Each stiffening block 4b, 4b' is provided with at least one through hole 47 perpendicular to the longitudinal axis of the stiffening block. The end of the hole 47 opposite to its end facing the secondary barrier 3 is bell-mouthed so as to accommodate a taper plug 12 of plastics material. Each stiffening block 4b, 4b' is therefore positioned on the corresponding wall with respect to the longer studs 6a whose free ends are engaged into the holes 11 of the stiffening blocks, the length of the studs being smaller than the thickness of the stiffening blocks. The taper plugs 12 engaged into the holes 11 are provided with a central orifice in the shape of a nut 13 which allows the plugs 12 to be screwed on the portions of the studs 6a protruding in the bell-mouthed portions of the holes 47. In order that each stiffening block may be reliably fastened on the secondary barrier 3, there is previously provided, in a manner known per se, for example an intermediate layer 14 of a suitable material on the stiffening block surfaces which must be applied on the secondary barrier 3, the said intermediate layer ensuring perfect adherence. Once the stiffening blocks are secured after screwing the plugs 12 the bell-shaped portions of the holes 47 are filled up by means of a packing material 15 before the mounting on the primary barrier 5.

There will now be described a second important stage of the process, i.e. the in situ injection of the rest of the insulating wall 4a by injecting polyurethane foam into removable moulds secured on the walls of the tank.

In FIGS. 2 to 4 are illustrated the various stages which allow the portion 4a of the insulating wall 4 to be obtained on the vertical face 3b of the tank 2.

The principle of the operation is as follows: through the medium of a first type of mould 15a a series of insulating blocks is injected between the framing formed by the stiffening blocks 4b, 4b' of the tank face 3b, starting for example from the lower portion of the tank wall 3b. More precisely, columns of insulating blocks spaced from one another are mounted, the spaces between the columns being thereafter filled up with an insulating material by means of a second type of mould 15b. The structure of these two types of moulds will be described later.

Referring to FIG. 2, there is shown a mould 15a mounted at the lower portion of the tank wall 3b. The mould 15a rests by one of its sides on the upper surface of the lower stiffening blocks 4b, 4b' so as to ensure the continuity between the portions 4a and 4b of the insulating wall 4. Of course, the other three sides of the mould bear upon the wall 3b. The mould 15a is secured on the one hand on the row of longer studs 6a which have served to secure the stiffening blocks and on the other hand on the first row of shorter studs 6b. After the mould 15a is put in place, high-density polyurethane foam is injected by means of an injection machine (not shown) through an orifice 16 for example at the upper portion of the mould. In this manner, a block of insulating material such as the block 18a is obtained. After the block is injected and the foam is completely polymerized the mould 15 a is removed by injecting compressed air into the latter after removing the elements serving to fasten the mould. When the block 18a is thus obtained, a sawing is performed to eliminate the crust corresponding to an overdensification of the foam along the three walls of the block over a thickness of from 5 to 10 cm. A final block 18a' is thus obtained.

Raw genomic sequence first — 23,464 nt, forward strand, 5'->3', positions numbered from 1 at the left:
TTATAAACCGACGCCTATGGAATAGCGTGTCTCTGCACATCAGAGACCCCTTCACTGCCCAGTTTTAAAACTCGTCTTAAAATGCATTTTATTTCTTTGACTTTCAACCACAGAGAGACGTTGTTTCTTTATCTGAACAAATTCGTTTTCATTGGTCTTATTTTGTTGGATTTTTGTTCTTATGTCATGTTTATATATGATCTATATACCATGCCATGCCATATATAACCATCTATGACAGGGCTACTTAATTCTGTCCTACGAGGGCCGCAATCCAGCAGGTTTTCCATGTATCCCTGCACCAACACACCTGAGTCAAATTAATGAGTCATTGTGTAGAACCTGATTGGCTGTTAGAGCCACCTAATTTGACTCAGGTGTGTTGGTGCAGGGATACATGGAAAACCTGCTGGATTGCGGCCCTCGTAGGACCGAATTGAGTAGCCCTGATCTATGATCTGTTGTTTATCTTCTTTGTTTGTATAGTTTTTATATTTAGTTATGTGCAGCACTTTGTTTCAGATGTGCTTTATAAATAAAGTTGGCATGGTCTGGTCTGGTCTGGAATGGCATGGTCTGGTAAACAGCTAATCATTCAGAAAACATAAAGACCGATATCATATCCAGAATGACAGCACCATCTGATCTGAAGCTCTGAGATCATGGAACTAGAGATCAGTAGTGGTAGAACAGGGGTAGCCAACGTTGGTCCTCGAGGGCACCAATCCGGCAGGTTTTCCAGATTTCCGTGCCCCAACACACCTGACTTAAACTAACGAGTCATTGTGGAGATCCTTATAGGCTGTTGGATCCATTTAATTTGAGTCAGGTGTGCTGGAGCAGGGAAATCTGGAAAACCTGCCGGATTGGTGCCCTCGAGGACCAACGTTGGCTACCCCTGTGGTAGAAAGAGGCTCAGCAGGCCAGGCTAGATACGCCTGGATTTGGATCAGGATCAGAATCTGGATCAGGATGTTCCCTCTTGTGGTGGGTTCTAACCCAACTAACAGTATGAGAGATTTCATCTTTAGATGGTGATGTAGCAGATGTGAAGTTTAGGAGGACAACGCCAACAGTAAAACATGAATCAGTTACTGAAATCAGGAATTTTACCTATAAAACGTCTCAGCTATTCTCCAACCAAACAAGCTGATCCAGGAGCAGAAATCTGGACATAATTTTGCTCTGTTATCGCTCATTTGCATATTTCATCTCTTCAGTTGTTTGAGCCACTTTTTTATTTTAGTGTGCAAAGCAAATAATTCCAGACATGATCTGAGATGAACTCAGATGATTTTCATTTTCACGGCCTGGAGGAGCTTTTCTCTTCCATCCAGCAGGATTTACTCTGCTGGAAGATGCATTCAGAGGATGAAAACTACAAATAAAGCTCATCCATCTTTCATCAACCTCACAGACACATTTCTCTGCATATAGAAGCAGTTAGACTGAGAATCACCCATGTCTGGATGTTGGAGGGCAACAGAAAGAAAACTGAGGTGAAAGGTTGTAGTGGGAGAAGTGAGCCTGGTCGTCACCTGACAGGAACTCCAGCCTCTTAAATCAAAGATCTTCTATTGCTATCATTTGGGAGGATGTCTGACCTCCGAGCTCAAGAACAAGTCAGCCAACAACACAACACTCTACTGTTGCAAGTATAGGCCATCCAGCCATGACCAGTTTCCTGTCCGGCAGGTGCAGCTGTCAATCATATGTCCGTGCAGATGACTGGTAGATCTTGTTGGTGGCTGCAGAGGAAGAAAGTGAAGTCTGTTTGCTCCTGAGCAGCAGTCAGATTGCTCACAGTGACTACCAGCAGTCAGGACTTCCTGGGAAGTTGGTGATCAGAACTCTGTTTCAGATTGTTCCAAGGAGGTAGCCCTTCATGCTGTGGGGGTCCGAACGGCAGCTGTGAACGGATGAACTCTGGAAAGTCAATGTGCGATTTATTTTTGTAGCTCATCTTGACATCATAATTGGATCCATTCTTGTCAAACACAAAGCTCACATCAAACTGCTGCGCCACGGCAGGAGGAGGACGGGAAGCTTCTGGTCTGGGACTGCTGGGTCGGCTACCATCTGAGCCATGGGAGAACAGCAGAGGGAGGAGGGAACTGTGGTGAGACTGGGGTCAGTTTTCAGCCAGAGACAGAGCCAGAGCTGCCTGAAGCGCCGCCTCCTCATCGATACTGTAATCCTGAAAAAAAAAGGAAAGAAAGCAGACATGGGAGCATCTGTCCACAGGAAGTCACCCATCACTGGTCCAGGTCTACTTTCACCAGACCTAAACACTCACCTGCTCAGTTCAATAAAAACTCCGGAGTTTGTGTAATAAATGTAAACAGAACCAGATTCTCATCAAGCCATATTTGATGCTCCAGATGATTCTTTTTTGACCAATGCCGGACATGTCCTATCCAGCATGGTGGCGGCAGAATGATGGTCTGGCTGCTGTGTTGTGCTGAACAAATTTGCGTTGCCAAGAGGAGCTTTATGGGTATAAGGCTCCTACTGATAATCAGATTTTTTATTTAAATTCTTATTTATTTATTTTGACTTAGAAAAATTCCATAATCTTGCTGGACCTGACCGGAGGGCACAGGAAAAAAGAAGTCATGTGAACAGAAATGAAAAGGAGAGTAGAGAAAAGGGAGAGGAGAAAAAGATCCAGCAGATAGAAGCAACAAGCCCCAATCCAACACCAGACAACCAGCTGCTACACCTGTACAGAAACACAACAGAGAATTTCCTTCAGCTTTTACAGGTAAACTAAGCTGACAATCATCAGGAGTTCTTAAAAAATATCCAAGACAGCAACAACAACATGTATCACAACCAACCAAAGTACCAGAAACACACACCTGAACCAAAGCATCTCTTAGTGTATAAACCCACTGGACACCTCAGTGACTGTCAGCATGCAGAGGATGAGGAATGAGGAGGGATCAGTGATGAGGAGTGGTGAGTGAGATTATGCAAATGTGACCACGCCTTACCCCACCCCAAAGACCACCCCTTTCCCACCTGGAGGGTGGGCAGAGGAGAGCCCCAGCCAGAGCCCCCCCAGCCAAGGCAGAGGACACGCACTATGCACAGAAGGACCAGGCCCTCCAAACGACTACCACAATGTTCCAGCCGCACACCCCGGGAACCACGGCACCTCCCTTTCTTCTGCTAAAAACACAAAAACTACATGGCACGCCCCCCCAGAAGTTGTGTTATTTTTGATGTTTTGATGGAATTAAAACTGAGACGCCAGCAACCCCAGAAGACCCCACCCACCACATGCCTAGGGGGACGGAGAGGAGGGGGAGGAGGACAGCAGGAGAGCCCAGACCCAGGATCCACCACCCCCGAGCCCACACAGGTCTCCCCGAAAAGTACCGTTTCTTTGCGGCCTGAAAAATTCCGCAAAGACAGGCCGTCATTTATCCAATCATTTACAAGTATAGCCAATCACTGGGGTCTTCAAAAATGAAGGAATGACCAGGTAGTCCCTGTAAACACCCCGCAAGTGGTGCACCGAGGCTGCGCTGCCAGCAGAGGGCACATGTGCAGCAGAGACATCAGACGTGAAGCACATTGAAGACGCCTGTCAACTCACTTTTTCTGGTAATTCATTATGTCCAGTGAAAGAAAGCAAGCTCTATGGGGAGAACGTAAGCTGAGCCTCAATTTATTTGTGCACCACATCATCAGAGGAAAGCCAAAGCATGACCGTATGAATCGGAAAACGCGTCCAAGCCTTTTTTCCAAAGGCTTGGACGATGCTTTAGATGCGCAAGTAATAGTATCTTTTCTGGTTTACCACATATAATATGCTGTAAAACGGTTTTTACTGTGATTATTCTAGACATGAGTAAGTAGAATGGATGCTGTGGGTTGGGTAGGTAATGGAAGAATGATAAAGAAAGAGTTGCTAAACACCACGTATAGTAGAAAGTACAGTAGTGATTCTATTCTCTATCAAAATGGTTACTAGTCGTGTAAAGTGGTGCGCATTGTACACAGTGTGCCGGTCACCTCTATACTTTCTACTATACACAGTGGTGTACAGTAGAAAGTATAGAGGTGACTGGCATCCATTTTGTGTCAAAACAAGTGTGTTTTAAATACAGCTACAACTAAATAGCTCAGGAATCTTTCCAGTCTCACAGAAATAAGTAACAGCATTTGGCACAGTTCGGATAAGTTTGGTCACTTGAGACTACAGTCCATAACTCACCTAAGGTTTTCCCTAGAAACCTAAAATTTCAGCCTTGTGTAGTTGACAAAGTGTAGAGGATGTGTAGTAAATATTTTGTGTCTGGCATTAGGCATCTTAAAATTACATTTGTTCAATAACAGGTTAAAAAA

After, for example, all the lower blocks 17a', 18a' . . . are obtained, a second series of blocks 17b, 18b is placed above the blocks already formed, which are thereafter cut to obtain the finished blocks 17b', 18b'.

Referring to FIG. 3, there is shown the forming of the blocks 17b adjacent to the blocks 17a'. To this end the same procedure is applied as for the block 17a', the mould 15a being secured on two adjacent rows of shorter studs 6b. However, since the cut block 17a' has a smaller dimension than the block 17b, which means that the mould 15a has greater dimensions than the block 18a', the mould 15a is provided with two slides 20 which ensure on either side and at the upper portion of the already injected block 17a' a connection between the latter and the mould. The slides 20 mounted in perpendicular relationship to the wall 3b are guided on one side in the region of the mould through the medium of a slide guide 21, whereas on the other side, at the moment of their insertion they slightly notch the cut block 17a'. After this block is cast, it is cut to obtain the final block 17 b'. The block 18b' adjacent to the block 17b' is formed in the same manner. There is thus provided at the wall 3b of the tank a series of spaced columns of insulating blocks extending from the lower row to the upper row of stiffening blocks of the wall 3b.